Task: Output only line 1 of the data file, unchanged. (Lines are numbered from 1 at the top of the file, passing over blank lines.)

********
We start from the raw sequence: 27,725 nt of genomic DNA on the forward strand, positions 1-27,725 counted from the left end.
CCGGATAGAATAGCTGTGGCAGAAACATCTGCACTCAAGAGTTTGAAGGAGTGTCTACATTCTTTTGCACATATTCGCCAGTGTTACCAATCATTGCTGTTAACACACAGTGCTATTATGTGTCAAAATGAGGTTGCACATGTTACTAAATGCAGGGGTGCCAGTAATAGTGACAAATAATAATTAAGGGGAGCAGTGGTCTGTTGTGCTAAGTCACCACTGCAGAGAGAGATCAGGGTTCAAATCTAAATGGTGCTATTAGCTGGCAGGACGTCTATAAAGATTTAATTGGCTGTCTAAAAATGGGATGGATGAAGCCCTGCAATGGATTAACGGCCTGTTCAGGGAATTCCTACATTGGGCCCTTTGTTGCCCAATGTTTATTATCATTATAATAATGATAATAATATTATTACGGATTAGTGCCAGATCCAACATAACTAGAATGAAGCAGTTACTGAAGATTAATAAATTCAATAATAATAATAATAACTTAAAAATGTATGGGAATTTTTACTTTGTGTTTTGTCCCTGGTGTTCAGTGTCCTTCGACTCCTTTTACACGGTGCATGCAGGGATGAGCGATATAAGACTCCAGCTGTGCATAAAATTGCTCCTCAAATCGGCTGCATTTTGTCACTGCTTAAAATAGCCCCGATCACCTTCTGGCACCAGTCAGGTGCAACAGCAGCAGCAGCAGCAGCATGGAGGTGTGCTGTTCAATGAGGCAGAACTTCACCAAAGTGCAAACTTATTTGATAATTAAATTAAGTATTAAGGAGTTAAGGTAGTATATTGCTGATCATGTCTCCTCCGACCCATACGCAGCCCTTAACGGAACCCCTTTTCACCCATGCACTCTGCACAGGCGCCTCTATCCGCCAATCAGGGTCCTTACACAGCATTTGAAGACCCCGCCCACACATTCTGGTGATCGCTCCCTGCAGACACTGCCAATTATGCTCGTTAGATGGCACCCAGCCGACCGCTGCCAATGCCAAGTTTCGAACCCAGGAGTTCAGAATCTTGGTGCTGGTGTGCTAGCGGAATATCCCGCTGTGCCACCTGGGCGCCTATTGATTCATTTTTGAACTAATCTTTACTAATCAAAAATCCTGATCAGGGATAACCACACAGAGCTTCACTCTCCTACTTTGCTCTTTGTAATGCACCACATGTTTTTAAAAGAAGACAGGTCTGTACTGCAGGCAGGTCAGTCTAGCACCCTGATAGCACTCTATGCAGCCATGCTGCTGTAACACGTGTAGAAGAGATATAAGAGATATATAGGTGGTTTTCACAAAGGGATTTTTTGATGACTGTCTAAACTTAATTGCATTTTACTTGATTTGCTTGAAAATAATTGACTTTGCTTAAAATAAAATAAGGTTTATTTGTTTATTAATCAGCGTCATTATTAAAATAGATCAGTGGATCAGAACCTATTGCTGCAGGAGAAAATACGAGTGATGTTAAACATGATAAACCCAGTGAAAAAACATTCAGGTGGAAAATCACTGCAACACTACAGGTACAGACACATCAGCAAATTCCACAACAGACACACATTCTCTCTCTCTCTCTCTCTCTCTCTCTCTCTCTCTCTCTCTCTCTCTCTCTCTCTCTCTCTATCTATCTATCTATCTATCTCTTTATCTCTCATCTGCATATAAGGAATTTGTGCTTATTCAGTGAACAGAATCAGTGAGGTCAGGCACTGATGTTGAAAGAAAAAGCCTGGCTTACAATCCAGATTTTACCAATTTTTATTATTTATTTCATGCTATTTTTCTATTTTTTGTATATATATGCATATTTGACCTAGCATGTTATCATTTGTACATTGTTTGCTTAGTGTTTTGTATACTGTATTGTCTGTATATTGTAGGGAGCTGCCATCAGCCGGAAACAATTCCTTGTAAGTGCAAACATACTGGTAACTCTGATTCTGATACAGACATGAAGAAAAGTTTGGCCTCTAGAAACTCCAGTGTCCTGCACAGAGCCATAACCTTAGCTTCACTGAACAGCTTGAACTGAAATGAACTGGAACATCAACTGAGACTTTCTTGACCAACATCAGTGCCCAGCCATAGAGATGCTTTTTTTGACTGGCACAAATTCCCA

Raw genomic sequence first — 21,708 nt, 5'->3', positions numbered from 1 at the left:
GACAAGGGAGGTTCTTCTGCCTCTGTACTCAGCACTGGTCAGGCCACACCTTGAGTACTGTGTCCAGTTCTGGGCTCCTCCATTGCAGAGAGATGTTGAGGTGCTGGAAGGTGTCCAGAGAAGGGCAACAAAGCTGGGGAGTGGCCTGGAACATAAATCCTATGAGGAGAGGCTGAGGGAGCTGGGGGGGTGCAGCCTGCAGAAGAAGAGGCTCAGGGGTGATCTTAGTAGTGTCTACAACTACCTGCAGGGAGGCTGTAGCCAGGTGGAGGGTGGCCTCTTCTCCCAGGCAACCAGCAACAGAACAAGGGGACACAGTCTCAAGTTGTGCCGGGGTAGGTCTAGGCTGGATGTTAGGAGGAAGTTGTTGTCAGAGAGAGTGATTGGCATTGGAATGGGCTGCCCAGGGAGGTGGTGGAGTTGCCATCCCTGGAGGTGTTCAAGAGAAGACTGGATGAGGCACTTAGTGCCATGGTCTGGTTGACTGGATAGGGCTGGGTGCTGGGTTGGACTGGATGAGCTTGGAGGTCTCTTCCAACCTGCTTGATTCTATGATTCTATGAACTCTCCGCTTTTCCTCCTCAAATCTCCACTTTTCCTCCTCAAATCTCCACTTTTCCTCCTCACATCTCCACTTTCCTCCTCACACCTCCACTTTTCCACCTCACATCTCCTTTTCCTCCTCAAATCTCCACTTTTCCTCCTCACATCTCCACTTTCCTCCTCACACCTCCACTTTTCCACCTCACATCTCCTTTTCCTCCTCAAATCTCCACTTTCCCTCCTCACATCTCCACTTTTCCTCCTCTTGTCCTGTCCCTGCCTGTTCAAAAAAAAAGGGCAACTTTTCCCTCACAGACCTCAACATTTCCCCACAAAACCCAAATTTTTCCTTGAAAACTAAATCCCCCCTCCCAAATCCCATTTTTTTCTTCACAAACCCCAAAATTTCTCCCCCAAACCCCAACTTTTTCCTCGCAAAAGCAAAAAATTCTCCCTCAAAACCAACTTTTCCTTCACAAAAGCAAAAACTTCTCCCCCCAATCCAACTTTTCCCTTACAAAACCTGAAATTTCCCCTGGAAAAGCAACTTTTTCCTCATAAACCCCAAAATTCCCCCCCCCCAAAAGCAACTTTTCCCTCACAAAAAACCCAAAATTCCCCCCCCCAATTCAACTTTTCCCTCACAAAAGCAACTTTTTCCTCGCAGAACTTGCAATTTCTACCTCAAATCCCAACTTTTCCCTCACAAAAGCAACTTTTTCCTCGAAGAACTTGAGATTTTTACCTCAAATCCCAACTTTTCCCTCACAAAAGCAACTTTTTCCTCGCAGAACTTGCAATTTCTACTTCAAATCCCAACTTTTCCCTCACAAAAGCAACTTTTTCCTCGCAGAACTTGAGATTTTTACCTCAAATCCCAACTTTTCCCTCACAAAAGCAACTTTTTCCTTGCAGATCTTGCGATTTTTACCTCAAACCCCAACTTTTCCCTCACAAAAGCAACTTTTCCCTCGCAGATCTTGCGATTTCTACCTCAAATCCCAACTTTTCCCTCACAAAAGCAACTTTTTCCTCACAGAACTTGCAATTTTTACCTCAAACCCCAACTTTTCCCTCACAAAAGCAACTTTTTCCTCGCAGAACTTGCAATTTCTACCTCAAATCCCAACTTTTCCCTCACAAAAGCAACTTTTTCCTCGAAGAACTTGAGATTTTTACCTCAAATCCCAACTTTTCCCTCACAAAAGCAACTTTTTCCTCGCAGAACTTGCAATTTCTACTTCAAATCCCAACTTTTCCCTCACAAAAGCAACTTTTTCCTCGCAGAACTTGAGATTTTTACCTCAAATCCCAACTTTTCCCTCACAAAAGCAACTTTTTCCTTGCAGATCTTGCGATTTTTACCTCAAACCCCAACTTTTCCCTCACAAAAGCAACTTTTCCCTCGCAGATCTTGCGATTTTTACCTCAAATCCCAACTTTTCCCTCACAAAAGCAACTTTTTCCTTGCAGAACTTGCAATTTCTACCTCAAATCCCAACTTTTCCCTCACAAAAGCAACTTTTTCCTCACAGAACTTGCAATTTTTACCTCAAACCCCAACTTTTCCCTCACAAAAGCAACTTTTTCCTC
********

We start from the raw sequence: 27,725 nt of genomic DNA on the forward strand, positions 1-27,725 counted from the left end.